Toyota definitely took a novel approach to advertising this weekend. Too bad it all blew up in their face.
The Next Web is reporting that Toyota has taken to Twitter to advertise their new Camry Effect by offering Twitter users the chance to win one of the new cars. The account @CamryEffect was replying to users who used a Super Bowl related hashtag like #Giants or #Patriots and replying to the tweet with the same offer to win a car every time.
What made this worse is that Toyota set up verified accounts for @CamryEffect alongside @CamryEffect1, @CamryEffect2 and so on. This allowed the company to effectively spam their Twitter campaign to every user who was using Super Bowl related hashtags.
Users were bombarded with the same tweets over and over again until they decided that enough was enough. They took the matter to Twitter who seemingly ignored the reports.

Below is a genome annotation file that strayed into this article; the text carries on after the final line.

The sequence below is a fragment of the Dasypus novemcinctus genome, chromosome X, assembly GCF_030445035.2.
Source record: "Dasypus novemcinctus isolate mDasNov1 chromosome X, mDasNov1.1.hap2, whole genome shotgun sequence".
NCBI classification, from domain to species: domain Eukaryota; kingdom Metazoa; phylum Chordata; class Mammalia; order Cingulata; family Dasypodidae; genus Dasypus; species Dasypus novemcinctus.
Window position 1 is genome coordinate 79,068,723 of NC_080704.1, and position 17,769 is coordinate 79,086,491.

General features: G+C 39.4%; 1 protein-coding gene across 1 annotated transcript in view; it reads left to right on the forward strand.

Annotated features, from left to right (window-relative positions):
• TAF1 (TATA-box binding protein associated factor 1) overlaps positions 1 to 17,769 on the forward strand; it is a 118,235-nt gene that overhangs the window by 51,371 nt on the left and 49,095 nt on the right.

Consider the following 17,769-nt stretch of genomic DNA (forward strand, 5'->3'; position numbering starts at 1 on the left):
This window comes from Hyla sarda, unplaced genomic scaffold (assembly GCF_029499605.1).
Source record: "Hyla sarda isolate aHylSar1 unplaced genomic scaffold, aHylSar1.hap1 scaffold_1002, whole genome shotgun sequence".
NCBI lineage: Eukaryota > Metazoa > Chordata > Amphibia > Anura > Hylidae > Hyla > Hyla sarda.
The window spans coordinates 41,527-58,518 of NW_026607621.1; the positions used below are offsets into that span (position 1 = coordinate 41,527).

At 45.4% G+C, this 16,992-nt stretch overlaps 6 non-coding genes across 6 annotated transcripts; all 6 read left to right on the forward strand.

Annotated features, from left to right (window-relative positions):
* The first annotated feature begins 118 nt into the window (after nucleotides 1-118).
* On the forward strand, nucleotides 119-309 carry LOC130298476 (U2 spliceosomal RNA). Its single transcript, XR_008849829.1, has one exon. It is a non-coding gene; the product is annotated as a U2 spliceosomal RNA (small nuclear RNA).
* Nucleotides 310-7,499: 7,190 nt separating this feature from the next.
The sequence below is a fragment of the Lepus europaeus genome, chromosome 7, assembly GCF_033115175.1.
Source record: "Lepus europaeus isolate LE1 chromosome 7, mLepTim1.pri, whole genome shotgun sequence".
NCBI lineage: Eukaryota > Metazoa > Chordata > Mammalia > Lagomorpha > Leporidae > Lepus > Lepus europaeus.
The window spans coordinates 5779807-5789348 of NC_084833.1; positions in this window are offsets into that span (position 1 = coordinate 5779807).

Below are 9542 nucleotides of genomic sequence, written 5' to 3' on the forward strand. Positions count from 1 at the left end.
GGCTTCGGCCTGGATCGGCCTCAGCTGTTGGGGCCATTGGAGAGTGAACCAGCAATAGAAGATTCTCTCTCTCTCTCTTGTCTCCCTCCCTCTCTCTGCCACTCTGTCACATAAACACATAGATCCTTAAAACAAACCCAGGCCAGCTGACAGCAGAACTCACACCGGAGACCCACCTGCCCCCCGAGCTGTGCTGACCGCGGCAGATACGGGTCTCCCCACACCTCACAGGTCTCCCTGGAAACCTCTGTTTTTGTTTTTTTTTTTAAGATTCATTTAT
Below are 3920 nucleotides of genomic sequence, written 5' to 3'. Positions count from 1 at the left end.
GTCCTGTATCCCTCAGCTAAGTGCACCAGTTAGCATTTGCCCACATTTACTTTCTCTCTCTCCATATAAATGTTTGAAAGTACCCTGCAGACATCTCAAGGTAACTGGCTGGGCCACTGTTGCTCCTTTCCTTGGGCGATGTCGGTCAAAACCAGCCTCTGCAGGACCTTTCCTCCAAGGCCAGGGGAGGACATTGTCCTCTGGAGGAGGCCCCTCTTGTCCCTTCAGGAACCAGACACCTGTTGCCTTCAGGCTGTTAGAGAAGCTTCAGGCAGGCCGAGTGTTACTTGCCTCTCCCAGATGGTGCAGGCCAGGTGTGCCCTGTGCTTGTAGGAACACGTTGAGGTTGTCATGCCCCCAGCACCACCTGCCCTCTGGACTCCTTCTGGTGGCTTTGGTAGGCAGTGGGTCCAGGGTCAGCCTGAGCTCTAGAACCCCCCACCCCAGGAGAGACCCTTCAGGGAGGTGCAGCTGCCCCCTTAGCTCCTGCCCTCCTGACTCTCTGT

Thankfully, the company, either through Twitter telling them to stop or through their own realization, has stopped the spam campaign. They have suspended all the extra @CamryEffect accounts and made the original private.
Toyota apologized for the spam campaign via a statement:
We apologize to anyone in the Twitterverse who received an unwanted @reply over the past few days. We were excited to share the message of our Camry Effect campaign in a new way and it was never our intention to displease anyone. We’ve certainly learned from this experience and have suspended the accounts effective immediately to avoid any additional issues. Kimberley Gardiner, National Digital Marketing & Social Media Manager, Toyota Motor Sales, U.S.A. Inc.
This is just another example of social media gone terribly wrong. You would think that companies would learn by now. If you want a successful social media ad campaign, don’t shove it in their faces.